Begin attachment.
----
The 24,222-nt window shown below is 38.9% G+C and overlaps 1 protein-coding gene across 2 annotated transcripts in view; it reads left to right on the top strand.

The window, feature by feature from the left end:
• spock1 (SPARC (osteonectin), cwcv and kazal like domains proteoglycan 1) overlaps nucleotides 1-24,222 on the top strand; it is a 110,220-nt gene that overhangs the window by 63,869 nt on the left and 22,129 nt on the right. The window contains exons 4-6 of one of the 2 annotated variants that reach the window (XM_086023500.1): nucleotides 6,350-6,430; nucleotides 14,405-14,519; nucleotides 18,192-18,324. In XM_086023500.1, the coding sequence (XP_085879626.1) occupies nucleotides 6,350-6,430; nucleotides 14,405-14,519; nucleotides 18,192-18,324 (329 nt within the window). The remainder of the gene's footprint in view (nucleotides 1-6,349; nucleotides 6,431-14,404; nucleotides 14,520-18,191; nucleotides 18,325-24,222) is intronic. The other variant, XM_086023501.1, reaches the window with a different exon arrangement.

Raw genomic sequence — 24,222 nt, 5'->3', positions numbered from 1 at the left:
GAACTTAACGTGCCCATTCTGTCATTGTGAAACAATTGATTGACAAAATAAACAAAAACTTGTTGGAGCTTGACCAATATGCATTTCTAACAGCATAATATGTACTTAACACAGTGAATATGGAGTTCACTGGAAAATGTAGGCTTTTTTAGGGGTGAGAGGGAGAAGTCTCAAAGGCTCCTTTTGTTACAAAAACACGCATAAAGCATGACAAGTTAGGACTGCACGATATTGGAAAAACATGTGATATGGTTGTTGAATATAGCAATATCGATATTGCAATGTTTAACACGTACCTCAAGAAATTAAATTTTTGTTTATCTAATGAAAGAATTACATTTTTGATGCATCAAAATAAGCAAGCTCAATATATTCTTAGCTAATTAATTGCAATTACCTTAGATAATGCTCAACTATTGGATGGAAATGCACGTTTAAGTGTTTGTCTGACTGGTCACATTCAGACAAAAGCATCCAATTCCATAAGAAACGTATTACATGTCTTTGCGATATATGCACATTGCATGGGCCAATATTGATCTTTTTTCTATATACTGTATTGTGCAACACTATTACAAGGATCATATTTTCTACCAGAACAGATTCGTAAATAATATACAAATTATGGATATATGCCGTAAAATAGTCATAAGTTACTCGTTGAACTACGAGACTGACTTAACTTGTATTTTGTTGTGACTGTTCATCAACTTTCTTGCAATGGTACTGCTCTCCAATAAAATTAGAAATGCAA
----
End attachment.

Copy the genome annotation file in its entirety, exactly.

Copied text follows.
The 24,222-nt window shown below is 38.9% G+C and overlaps 1 protein-coding gene across 2 annotated transcripts in view; it reads left to right on the top strand.

The window, feature by feature from the left end:
• spock1 (SPARC (osteonectin), cwcv and kazal like domains proteoglycan 1) overlaps nucleotides 1-24,222 on the top strand; it is a 110,220-nt gene that overhangs the window by 63,869 nt on the left and 22,129 nt on the right. The window contains exons 4-6 of one of the 2 annotated variants that reach the window (XM_086023500.1): nucleotides 6,350-6,430; nucleotides 14,405-14,519; nucleotides 18,192-18,324. In XM_086023500.1, the coding sequence (XP_085879626.1) occupies nucleotides 6,350-6,430; nucleotides 14,405-14,519; nucleotides 18,192-18,324 (329 nt within the window). The remainder of the gene's footprint in view (nucleotides 1-6,349; nucleotides 6,431-14,404; nucleotides 14,520-18,191; nucleotides 18,325-24,222) is intronic. The other variant, XM_086023501.1, reaches the window with a different exon arrangement.

Raw genomic sequence — 24,222 nt, 5'->3', positions numbered from 1 at the left:
GAACTTAACGTGCCCATTCTGTCATTGTGAAACAATTGATTGACAAAATAAACAAAAACTTGTTGGAGCTTGACCAATATGCATTTCTAACAGCATAATATGTACTTAACACAGTGAATATGGAGTTCACTGGAAAATGTAGGCTTTTTTAGGGGTGAGAGGGAGAAGTCTCAAAGGCTCCTTTTGTTACAAAAACACGCATAAAGCATGACAAGTTAGGACTGCACGATATTGGAAAAACATGTGATATGGTTGTTGAATATAGCAATATCGATATTGCAATGTTTAACACGTACCTCAAGAAATTAAATTTTTGTTTATCTAATGAAAGAATTACATTTTTGATGCATCAAAATAAGCAAGCTCAATATATTCTTAGCTAATTAATTGCAATTACCTTAGATAATGCTCAACTATTGGATGGAAATGCACGTTTAAGTGTTTGTCTGACTGGTCACATTCAGACAAAAGCATCCAATTCCATAAGAAACGTATTACATGTCTTTGCGATATATGCACATTGCATGGGCCAATATTGATCTTTTTTCTATATACTGTATTGTGCAACACTATTACAAGGATCATATTTTCTACCAGAACAGATTCGTAAATAATATACAAATTATGGATATATGCCGTAAAATAGTCATAAGTTACTCGTTGAACTACGAGACTGACTTAACTTGTATTTTGTTGTGACTGTTCATCAACTTTCTTGCAATGGTACTGCTCTCCAATAAAATTAGAAATGCAA